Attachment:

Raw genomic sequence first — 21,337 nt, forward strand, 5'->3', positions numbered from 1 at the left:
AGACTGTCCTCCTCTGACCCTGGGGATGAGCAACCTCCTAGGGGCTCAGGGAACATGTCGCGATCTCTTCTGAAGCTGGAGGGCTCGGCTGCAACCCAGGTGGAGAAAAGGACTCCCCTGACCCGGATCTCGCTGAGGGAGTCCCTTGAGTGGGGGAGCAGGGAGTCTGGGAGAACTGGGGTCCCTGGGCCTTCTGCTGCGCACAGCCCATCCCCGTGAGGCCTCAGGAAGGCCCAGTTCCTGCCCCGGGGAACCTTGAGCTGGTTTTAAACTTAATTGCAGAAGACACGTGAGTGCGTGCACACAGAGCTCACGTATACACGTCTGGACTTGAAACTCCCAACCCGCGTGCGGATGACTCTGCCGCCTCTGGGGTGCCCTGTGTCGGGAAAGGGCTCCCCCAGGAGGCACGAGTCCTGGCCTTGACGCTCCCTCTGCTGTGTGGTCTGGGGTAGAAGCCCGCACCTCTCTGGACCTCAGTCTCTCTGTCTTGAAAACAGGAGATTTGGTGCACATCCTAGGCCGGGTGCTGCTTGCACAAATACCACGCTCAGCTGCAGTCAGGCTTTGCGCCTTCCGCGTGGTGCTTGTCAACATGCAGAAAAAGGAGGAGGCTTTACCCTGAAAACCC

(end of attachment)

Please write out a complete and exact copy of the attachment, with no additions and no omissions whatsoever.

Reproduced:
Raw genomic sequence first — 21,337 nt, forward strand, 5'->3', positions numbered from 1 at the left:
AGACTGTCCTCCTCTGACCCTGGGGATGAGCAACCTCCTAGGGGCTCAGGGAACATGTCGCGATCTCTTCTGAAGCTGGAGGGCTCGGCTGCAACCCAGGTGGAGAAAAGGACTCCCCTGACCCGGATCTCGCTGAGGGAGTCCCTTGAGTGGGGGAGCAGGGAGTCTGGGAGAACTGGGGTCCCTGGGCCTTCTGCTGCGCACAGCCCATCCCCGTGAGGCCTCAGGAAGGCCCAGTTCCTGCCCCGGGGAACCTTGAGCTGGTTTTAAACTTAATTGCAGAAGACACGTGAGTGCGTGCACACAGAGCTCACGTATACACGTCTGGACTTGAAACTCCCAACCCGCGTGCGGATGACTCTGCCGCCTCTGGGGTGCCCTGTGTCGGGAAAGGGCTCCCCCAGGAGGCACGAGTCCTGGCCTTGACGCTCCCTCTGCTGTGTGGTCTGGGGTAGAAGCCCGCACCTCTCTGGACCTCAGTCTCTCTGTCTTGAAAACAGGAGATTTGGTGCACATCCTAGGCCGGGTGCTGCTTGCACAAATACCACGCTCAGCTGCAGTCAGGCTTTGCGCCTTCCGCGTGGTGCTTGTCAACATGCAGAAAAAGGAGGAGGCTTTACCCTGAAAACCC